Love addiction is as real – and can be as dangerous – as the addiction to actual drugs.
It has its moments of ‘highs,’ but it’s the crash that happens when a relationship stops that can bring you to a low point that will be very hard to recover from. And we experience love addiction when we get dumped by a boyfriend or divorced by a husband – and we just can’t bring ourselves to walk away. It can also happen when we keep on clinging to a guy, showering him with love, giving him sex when he wants it, doing everything he says, even though we know that the relationship is no longer healthy.
That boyfriend is like that drug we can’t have enough of. We need to have our fix by being around him. It’s a rollercoaster ride; it’s a thrill when we just see him, but the minute we say goodbye, it’s like we just want to die.
There is solid scientific basis for this behavior, which also explains love addiction. Dr. Helen Fisher, an anthropologist from Rutgers University, studied this emotional condition in a groundbreaking research project. The participants were people who had just been let go by a lover. Their brains were scanned every time they looked at a photo of their ex.
The study found that the regions of the brain that lit up when viewing photos of an ex are the same areas associated with addiction and pain. As far as your nervous system is concerned, love is as addictive as meth, and losing it suddenly can even cause you actual physical pain.
Furthermore, Fisher states, “According to If the beloved breaks off the relationship, the lover experiences the common signs of drug withdrawal, too, including protest, crying spells, lethargy, anxiety, insomnia or hypersomnia, loss of appetite or binge eating, irritability and chronic loneliness. Like most addicts, rejected lovers also often go to extremes, even sometimes doing degrading or physically dangerous things to win back the beloved. Lovers also relapse the way drug addicts do: long after the relationship is over, events, people, places, songs or other external cues associated with their abandoning sweetheart can trigger memories and initiate renewed craving, obsessive thinking and/or compulsive calling, writing or showing up in hopes of rekindling the romance despite what they suspect may lead to adverse consequences.”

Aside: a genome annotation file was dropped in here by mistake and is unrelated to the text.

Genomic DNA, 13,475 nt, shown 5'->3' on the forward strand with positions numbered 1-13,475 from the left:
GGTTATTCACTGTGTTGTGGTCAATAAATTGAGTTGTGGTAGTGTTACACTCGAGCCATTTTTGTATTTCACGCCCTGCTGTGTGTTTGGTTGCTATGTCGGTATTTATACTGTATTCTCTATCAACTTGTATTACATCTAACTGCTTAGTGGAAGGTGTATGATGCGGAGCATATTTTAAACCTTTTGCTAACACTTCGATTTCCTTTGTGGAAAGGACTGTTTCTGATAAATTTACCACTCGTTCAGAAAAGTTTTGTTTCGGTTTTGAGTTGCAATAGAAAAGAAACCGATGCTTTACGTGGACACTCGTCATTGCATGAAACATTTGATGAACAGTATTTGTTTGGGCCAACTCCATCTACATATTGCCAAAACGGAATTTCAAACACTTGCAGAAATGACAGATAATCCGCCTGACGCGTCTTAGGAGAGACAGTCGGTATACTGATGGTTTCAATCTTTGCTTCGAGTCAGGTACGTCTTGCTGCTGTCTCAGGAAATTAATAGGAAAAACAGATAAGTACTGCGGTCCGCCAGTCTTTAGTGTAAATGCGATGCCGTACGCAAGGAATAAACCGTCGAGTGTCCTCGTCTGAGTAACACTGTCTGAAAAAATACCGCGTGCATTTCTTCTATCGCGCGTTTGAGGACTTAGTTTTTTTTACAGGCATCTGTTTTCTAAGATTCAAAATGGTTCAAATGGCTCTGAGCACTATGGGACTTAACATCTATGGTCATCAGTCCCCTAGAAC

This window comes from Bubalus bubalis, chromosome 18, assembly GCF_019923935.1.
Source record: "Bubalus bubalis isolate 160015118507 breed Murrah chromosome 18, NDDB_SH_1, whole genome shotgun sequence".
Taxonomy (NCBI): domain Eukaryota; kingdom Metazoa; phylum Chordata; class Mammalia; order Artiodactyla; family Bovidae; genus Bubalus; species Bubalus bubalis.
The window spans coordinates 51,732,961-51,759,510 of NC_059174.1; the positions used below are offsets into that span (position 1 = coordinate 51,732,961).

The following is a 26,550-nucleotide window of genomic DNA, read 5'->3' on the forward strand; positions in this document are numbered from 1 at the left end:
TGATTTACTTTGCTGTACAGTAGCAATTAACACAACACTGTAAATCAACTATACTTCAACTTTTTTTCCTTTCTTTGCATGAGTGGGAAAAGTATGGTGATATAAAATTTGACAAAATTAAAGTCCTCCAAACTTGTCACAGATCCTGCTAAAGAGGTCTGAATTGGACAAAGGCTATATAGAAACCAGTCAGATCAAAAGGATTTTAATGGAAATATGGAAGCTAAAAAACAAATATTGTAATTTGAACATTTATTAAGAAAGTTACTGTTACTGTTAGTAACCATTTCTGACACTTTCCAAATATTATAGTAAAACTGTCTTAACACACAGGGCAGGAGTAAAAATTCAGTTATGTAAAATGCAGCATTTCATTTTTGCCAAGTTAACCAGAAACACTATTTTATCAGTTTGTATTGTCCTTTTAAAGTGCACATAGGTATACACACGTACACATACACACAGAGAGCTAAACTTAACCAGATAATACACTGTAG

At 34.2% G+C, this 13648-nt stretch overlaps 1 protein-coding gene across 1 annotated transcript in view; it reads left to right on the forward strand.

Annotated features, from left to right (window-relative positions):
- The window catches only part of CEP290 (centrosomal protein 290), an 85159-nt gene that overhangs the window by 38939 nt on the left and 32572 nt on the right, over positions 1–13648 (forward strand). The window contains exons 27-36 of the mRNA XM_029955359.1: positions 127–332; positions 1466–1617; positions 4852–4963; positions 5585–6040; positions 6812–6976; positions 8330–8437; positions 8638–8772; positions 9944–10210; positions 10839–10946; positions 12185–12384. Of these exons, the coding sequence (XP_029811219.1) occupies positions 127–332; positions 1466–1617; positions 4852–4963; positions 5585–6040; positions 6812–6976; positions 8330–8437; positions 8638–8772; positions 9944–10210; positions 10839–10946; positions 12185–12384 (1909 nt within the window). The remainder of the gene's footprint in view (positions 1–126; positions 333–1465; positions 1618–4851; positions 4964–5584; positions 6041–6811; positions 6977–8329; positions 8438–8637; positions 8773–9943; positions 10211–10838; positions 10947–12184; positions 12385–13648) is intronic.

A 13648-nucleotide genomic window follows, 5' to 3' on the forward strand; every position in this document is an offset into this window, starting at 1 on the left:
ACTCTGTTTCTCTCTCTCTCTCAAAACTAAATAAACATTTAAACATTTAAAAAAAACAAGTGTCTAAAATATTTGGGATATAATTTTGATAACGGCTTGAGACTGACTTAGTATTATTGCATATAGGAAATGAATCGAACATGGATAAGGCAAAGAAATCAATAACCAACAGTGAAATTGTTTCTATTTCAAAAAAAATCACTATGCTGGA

So how can you break a love addition?
Understanding why the brain functions the way it does during love addictions will not change your unconscious desires of wanting to attach – but it helps. As a matter of fact, the only way to really break a love addiction is putting time and space between and your ex. According to Fisher, “the more time that passes, the more you detach.”